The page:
“If a theory does not reconcile or save men,” says our contemporary (assuming that it does not) “why plead for one?” We answer, Because we believe the true Bible theory does reconcile. It pleased God by the simple process of preaching the true theory of reconciliation through the death of His Son to reconcile and save them which believe. 1 Cor. 1:21. What should be preached but the truth—the true theory revealed in God’s Word? What should be believed but the truth—the true theory? What will sanctify wholly, but a knowledge of the truth—the true theory? “Sanctify them through thy truth; thy word is truth,” was Jesus’ prayer.
Our contemporary requests us to answer some questions. Certainly and with pleasure we will answer any questions bearing upon our faith in the teachings of God’s Word, remembering and heeding the Apostle’s injunction: “Be ready to give an answer to every man that asketh you a reason of the hope that is in you, with meekness and fear.” 1 Pet. 3:15.
It asks, “If he [Jesus] were only a man when he gave himself a ransom, how could it be the Lord that bought us?” For an answer we refer it to an article in our last issue—”The Lordship of Christ”—written by J.H. Paton.
Its query, relative to “A corn of wheat,” is also answered in our last issue in an article under that caption.
It inquires why we did not refer to and refute its “reference to Acts 20:28 and John 3:16, which show that God laid down his life for us and purchased us with his own blood.”
Ah! now we see what we failed to notice before: It is upon these two proof texts that it attempts to hang its new theory (speculation?) that the atoning blood was not the blood or life which was given for us by the man Christ Jesus, but the blood of God! Well, our dullness of comprehension is our only apology. The idea seems so absurd and far-fetched that it did not occur to us. We failed to get our contemporary’s meaning before, but now it speaks plainly—the blood of God. We answer with Paul, “To us there is but one God —the Father, of whom are all things … and one Lord, Jesus Christ, by whom are all things” (1 Cor. 8:6); hence if our contemporary’s theory is correct—if as it says, “God laid down his life for us and purchased us with his own blood,” then truly we have been much in the dark, for we neither knew that spiritual beings have blood, nor did we know that God died [“laid down his life”]. If this be true light, we have been kept in ignorance and darkness by giving heed to the teachings of the Apostles, who said that God hath immortality, hence could not die; who also said that flesh and blood could not inherit the spiritual kingdom, and who plainly declared that Jesus became a man that he might redeem men, that we were “reconciled to God by the death of his Son,” who “bought us with his own precious blood.” And further, If this theory (speculation?) be correct, all the saints have hitherto been in darkness on this first principle of the doctrine, which our contemporary has just discovered (?) at this late hour—the harvest of the age.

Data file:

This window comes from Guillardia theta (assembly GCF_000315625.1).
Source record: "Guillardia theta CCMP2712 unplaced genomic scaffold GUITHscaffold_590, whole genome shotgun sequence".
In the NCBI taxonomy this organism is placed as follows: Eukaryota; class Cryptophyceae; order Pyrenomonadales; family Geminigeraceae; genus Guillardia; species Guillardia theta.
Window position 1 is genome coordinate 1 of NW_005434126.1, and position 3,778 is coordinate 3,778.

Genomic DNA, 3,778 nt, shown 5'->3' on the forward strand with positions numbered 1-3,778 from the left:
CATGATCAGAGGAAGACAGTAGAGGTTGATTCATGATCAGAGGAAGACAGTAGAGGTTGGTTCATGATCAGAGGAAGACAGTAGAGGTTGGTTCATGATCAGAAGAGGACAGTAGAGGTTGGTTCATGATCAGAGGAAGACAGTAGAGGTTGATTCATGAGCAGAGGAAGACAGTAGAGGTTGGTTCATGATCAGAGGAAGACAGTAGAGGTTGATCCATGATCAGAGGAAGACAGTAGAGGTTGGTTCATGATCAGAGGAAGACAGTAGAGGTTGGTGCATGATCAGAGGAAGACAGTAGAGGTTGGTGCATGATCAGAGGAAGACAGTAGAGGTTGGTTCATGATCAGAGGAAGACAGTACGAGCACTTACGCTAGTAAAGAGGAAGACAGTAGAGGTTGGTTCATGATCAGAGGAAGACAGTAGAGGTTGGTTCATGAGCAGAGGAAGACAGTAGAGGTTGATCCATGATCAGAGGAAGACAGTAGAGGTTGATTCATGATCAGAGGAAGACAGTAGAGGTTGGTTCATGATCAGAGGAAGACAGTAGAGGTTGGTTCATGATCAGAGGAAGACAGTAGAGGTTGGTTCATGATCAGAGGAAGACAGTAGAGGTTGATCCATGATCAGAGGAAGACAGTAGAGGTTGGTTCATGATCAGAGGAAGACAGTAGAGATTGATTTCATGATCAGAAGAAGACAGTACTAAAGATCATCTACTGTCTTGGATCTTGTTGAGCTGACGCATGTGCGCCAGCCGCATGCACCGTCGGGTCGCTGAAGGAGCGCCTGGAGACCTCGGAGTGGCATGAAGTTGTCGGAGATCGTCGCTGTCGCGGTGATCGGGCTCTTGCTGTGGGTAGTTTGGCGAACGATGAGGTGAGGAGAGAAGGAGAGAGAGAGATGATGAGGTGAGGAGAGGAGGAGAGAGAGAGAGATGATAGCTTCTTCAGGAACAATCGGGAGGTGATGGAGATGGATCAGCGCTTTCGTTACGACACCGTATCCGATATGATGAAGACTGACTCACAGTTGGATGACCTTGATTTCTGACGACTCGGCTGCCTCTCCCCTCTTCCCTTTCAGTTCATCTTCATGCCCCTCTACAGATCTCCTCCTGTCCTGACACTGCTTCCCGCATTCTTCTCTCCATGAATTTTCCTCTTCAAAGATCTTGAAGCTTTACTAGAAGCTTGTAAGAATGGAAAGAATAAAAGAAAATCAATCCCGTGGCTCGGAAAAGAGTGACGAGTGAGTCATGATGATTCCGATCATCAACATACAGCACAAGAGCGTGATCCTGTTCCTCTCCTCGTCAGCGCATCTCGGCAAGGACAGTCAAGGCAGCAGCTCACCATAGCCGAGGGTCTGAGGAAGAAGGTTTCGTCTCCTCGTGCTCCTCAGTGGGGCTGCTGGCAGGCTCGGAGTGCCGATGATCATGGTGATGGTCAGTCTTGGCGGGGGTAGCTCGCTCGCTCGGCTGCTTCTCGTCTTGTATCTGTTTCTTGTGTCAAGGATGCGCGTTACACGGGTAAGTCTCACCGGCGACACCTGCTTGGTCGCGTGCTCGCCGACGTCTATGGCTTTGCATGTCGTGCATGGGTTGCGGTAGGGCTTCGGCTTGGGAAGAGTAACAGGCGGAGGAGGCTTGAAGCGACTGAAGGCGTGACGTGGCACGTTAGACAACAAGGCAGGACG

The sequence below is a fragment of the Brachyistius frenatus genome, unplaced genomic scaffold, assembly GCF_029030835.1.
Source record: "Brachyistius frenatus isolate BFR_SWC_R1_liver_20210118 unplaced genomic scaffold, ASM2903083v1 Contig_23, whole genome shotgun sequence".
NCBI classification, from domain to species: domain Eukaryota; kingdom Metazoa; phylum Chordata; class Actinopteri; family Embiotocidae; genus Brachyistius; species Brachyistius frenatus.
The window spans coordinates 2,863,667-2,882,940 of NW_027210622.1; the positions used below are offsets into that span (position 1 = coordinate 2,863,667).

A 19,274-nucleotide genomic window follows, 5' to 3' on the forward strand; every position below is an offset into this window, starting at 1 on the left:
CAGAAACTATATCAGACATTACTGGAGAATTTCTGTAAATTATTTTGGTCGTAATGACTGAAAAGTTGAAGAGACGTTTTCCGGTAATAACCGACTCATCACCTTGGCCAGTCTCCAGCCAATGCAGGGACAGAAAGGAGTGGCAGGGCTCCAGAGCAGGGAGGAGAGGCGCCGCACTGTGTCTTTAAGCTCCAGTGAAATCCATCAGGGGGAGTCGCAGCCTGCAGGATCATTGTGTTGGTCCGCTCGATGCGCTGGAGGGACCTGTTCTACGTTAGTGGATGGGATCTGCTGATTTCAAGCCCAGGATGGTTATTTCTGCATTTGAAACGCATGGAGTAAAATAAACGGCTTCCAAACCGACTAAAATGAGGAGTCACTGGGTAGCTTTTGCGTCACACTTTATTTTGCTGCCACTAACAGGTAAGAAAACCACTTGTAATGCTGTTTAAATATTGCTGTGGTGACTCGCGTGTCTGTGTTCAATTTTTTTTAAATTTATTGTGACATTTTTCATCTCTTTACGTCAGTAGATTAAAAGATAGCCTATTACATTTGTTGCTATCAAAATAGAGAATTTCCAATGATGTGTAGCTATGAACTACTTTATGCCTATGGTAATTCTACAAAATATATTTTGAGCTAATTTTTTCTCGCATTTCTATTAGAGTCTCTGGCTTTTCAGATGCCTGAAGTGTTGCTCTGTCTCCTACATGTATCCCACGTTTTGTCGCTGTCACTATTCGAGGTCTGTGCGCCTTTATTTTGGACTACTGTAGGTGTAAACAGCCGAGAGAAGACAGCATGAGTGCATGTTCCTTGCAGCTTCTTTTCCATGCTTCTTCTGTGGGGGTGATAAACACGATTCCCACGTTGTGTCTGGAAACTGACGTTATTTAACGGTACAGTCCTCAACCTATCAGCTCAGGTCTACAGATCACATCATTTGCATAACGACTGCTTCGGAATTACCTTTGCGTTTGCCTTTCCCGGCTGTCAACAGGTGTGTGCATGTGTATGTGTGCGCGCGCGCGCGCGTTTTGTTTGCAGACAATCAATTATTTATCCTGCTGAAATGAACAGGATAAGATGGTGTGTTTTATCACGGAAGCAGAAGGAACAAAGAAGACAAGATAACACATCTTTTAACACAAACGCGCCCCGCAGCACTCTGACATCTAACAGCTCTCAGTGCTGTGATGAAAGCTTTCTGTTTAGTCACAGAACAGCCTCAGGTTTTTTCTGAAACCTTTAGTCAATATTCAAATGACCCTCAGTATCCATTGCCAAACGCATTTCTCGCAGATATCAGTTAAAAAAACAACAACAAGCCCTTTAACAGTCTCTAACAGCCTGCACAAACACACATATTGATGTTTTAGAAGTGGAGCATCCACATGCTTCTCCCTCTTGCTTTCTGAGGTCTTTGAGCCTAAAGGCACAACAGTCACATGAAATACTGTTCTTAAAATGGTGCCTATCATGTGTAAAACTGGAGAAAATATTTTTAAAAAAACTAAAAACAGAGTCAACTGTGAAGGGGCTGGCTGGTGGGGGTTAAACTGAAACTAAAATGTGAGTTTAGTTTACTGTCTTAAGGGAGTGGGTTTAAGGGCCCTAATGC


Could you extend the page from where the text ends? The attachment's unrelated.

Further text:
But is it possible that these two texts cited by our contemporary can overturn the numberless statements and types of Scripture which show Jesus as the Lamb slain? Let us examine these proof texts. We turn to 1 Jno. 3:16, and all is plain, for since childhood’s days we have known that italicized words in the Bible indicate that such words are not in the original Greek, but have been supplied by the translators. As in this text the word God is in italics, it must be evident to the merest child, that this one of the mighty proof texts is harmless so far as overthrowing the remainder of the Scripture is concerned.
We turn now to the other proof-text Acts 20:28 and find it in harmony with all other Scripture—God’s theory still stands, harmoniously supported by the united testimony of the Bible. Our contemporary should possess and use a copy of the EMPHATIC DIAGLOTT and it would not fall into such an error as it has here done. Not in this text only, but in several others, the translators of the common version have been careless, and misled by their Trinitarian views, have given an imperfect translation. The Diaglott renders this—”To feed the church of God which he acquired by the blood of His own:” i.e. His own Son.
Seeing that these are its proofs and claimed strong supports, will our inconsistent Contemporary give up a baseless theory? Will it believe that “the man Christ Jesus gave himself a ransom [corresponding price] for all”? Or will it seek for new props for its theory, and cling to it while time and money and readers continue, and while there are fresh untried Scriptures to be wrested and misapplied? We fear that as in the past, its theory will still struggle for existence though every proof-text advanced be taken from under it.
Yes, if answering our contemporary’s questions will do good and help discover to it the baselessness of any theory that does not recognize in the death of Jesus, the ransom—the corresponding price for the sins of the Adamic race—we will be very truly glad to answer all that it may propound. We have no theory which we fear to have overthrown by Scripture. The Bible theory can never contradict or deny itself, nor can any overthrow it.
While we have only love and good will toward all men, we cannot, dare not, from loyalty to our King, fellowship or bid God speed to, or in any way encourage or approve, any person or journal which denies that we were “reconciled to God by the death of His Son,” “who gave himself a corresponding price [Ransom] for all.” See 2 John 10,11.
— March, 1885 —